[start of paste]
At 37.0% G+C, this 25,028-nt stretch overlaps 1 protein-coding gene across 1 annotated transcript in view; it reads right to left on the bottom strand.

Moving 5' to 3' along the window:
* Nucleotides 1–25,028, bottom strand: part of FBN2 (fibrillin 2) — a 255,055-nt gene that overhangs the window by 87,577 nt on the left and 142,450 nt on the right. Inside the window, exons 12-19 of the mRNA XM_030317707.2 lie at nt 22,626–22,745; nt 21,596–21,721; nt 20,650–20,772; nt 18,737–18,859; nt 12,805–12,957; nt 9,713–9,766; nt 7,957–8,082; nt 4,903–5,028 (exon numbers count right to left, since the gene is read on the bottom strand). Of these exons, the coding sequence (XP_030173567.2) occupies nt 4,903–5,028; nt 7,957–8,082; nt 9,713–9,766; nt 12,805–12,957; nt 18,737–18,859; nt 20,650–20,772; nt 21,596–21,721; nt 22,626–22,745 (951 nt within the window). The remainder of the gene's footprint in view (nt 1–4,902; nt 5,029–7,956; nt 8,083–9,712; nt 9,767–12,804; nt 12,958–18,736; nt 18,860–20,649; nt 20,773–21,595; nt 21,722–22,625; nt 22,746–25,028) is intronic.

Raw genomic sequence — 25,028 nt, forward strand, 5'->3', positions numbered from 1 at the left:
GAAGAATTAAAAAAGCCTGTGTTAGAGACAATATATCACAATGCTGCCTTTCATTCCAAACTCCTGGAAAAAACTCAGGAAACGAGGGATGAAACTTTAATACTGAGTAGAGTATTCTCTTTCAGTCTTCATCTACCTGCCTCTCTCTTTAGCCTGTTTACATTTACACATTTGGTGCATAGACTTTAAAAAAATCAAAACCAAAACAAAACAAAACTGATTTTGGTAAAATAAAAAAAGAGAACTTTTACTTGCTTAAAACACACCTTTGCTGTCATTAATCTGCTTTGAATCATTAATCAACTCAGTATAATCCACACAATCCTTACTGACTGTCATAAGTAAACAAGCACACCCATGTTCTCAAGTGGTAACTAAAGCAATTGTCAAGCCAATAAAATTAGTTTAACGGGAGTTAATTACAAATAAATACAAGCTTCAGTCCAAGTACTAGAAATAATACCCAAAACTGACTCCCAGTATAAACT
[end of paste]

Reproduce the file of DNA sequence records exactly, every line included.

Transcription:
At 37.0% G+C, this 25,028-nt stretch overlaps 1 protein-coding gene across 1 annotated transcript in view; it reads right to left on the bottom strand.

Moving 5' to 3' along the window:
* Nucleotides 1–25,028, bottom strand: part of FBN2 (fibrillin 2) — a 255,055-nt gene that overhangs the window by 87,577 nt on the left and 142,450 nt on the right. Inside the window, exons 12-19 of the mRNA XM_030317707.2 lie at nt 22,626–22,745; nt 21,596–21,721; nt 20,650–20,772; nt 18,737–18,859; nt 12,805–12,957; nt 9,713–9,766; nt 7,957–8,082; nt 4,903–5,028 (exon numbers count right to left, since the gene is read on the bottom strand). Of these exons, the coding sequence (XP_030173567.2) occupies nt 4,903–5,028; nt 7,957–8,082; nt 9,713–9,766; nt 12,805–12,957; nt 18,737–18,859; nt 20,650–20,772; nt 21,596–21,721; nt 22,626–22,745 (951 nt within the window). The remainder of the gene's footprint in view (nt 1–4,902; nt 5,029–7,956; nt 8,083–9,712; nt 9,767–12,804; nt 12,958–18,736; nt 18,860–20,649; nt 20,773–21,595; nt 21,722–22,625; nt 22,746–25,028) is intronic.

Raw genomic sequence — 25,028 nt, forward strand, 5'->3', positions numbered from 1 at the left:
GAAGAATTAAAAAAGCCTGTGTTAGAGACAATATATCACAATGCTGCCTTTCATTCCAAACTCCTGGAAAAAACTCAGGAAACGAGGGATGAAACTTTAATACTGAGTAGAGTATTCTCTTTCAGTCTTCATCTACCTGCCTCTCTCTTTAGCCTGTTTACATTTACACATTTGGTGCATAGACTTTAAAAAAATCAAAACCAAAACAAAACAAAACTGATTTTGGTAAAATAAAAAAAGAGAACTTTTACTTGCTTAAAACACACCTTTGCTGTCATTAATCTGCTTTGAATCATTAATCAACTCAGTATAATCCACACAATCCTTACTGACTGTCATAAGTAAACAAGCACACCCATGTTCTCAAGTGGTAACTAAAGCAATTGTCAAGCCAATAAAATTAGTTTAACGGGAGTTAATTACAAATAAATACAAGCTTCAGTCCAAGTACTAGAAATAATACCCAAAACTGACTCCCAGTATAAACT